The Crimson Bears
In 1998 The Crimson Bears (both volumes) was translated into German by Hans J. Schütz and published as Die Zitadelle des Goldenen Bären by Klett-Cotta Verlag in their "Hobbit-Presse" fantasy series that also includes Gene Wolfe, Jeff VanderMeer, Mervyn Peake, Peter S. Beagle, and J.R.R. Tolkien.
Here are some excerpts from a review of The Crimson Bears by Don Webb in the AMERICAN BOOK REVIEW Vol 15, No. 6, Feb.-March 1994.
A Sip of a Restoring Cordial
If this book had been written seventy years earlier, it would've been one of the great treasures of the Ballantine Adult Fantasy Series edited by the late Lin Vrooman Carter…, giving us such delights as Vathek and the novels of Hannes Bok. Those books of high fantasy and richness of language--along with Tolkien--caused the birth of the high fantasy tradtion in current American publishing. Of course most fantasy makes the sensitive reader gag because it is a copy of a copy of a copy of the real thing. The Crimson Bears is the real thing. When this book… is reprinted, it will likewise be the source of a new Nile.…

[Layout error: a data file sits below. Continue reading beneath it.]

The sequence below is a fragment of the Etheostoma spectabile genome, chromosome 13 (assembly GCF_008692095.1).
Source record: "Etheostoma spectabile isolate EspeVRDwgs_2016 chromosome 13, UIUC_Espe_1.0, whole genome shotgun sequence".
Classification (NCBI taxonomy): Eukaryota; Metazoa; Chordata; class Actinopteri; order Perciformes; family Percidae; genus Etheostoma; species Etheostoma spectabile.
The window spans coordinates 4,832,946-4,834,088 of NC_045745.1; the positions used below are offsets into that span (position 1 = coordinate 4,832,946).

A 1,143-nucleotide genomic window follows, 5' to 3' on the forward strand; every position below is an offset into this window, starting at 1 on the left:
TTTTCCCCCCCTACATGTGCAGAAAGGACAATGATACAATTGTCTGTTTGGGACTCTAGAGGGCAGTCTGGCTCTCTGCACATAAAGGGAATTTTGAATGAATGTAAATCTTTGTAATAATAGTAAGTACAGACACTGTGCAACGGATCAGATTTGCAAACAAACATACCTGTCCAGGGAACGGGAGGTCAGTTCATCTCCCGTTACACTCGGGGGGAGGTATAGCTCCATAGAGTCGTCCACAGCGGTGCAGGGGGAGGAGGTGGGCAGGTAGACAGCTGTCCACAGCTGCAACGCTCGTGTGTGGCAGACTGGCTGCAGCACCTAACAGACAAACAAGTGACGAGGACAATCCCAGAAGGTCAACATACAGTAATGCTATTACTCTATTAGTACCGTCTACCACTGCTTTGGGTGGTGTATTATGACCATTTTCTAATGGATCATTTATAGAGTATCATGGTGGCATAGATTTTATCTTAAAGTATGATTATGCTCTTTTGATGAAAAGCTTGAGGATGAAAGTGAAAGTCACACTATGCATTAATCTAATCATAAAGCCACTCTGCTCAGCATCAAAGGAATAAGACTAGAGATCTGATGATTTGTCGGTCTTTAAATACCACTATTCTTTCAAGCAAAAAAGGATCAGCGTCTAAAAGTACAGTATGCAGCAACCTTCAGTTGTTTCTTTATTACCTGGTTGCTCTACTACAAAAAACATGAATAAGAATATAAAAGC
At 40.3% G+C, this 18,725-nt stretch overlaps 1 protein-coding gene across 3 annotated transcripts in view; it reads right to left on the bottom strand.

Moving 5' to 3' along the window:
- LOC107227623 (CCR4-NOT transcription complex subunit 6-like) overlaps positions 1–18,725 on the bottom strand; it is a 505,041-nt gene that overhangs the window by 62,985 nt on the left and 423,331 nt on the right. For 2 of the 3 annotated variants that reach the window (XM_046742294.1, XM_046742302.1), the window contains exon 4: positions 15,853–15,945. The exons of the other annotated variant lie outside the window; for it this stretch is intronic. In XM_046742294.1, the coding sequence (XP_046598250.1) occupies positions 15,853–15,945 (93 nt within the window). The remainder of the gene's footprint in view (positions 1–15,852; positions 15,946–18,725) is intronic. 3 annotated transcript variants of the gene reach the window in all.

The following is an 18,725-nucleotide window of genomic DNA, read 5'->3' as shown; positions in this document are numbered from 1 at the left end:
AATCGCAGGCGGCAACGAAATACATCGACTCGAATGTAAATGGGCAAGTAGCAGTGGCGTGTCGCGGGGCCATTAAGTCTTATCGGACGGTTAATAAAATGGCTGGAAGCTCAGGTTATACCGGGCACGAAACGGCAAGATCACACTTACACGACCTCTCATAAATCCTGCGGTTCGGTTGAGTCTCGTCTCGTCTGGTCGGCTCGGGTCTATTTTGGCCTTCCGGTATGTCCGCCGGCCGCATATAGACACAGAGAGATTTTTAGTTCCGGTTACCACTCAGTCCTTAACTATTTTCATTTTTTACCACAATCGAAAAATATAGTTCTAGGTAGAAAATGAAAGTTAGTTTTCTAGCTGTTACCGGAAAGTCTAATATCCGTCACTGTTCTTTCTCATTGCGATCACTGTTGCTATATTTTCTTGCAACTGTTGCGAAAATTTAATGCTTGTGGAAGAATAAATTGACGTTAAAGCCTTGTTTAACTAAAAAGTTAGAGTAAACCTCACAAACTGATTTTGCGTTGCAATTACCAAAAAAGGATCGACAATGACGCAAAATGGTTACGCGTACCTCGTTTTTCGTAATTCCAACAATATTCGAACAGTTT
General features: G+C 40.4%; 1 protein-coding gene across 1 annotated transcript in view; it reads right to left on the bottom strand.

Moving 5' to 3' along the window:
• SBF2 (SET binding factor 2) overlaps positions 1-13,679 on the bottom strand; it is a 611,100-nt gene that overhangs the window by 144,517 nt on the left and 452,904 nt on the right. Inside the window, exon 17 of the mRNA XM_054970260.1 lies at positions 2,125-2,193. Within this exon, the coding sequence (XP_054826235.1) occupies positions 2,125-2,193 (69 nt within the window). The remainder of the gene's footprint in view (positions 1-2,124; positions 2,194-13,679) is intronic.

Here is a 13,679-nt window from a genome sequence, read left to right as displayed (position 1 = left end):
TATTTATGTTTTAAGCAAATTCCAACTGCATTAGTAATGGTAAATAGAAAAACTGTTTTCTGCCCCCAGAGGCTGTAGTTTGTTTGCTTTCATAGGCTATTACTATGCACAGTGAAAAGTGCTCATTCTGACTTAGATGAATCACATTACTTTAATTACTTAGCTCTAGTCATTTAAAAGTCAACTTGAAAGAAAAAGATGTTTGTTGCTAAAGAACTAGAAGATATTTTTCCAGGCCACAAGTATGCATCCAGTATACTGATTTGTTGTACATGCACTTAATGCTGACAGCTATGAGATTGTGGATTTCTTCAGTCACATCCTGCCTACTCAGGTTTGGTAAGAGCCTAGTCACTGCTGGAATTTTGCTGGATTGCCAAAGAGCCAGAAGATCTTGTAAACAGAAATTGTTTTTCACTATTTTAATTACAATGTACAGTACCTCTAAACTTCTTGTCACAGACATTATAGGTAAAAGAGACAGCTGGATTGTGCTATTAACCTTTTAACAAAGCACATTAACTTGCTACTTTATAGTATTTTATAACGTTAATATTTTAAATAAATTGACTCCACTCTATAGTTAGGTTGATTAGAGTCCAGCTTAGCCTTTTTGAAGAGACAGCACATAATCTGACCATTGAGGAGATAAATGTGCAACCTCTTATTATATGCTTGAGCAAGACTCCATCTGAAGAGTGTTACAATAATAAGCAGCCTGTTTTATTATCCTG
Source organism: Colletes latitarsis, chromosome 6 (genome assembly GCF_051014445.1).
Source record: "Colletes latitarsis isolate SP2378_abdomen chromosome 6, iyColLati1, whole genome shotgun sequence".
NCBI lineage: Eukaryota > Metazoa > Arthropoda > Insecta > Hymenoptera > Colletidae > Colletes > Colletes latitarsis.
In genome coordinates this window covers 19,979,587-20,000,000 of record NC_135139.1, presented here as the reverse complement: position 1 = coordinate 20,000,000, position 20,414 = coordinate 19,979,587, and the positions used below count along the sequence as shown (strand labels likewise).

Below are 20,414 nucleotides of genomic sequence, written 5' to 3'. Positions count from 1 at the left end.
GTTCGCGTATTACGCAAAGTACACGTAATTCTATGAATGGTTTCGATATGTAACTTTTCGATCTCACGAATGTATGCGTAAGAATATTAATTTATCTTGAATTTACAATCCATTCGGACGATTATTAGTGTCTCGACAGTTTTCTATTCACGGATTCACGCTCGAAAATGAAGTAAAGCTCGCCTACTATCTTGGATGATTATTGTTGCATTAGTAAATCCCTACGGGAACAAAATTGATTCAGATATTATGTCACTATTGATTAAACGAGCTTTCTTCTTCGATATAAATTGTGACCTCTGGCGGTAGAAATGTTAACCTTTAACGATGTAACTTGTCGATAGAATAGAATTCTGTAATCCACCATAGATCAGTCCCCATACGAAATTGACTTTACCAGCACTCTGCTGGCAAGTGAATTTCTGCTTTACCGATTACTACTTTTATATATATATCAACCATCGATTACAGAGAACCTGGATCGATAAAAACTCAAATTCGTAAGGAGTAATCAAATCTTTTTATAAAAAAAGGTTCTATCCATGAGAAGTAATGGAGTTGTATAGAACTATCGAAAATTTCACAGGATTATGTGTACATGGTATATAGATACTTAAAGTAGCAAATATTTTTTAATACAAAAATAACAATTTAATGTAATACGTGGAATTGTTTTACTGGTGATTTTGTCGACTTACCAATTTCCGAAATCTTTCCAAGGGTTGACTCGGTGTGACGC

In fact the mark of good fantasy is twofold. First, the use of a language such as never was, but shoud've been. A language of rich, ringing Latinisms that we would have had our ancestors' ancestors speak. Second, a pacing--deriving not fro the commercial novel…--but from the dynamics of poetry. La Farge in his dedication of the book to Wendy Walker says that she taught him pacing, so we all owe a debt to her (and the craftier of us will go and study her work for this secret of magic).… This language is pure magic--it makes one aware of the essential parts of oneself. Those who are touched by the words, but not capable of them, will attempt again and again to recreate them. In a fantasy of the rank of The Crimson Bears a true transfomation is achieved, and in seeking that same ecstasy, toehr writers will poduce paler and paler imitations. But such is the nature of religion. But I am not entirely dissatisfied with the religion, since it improves the imaginary past of our language. For I also in my private and secret moments turn to such an imaginary past as a sip of a restoring cordial.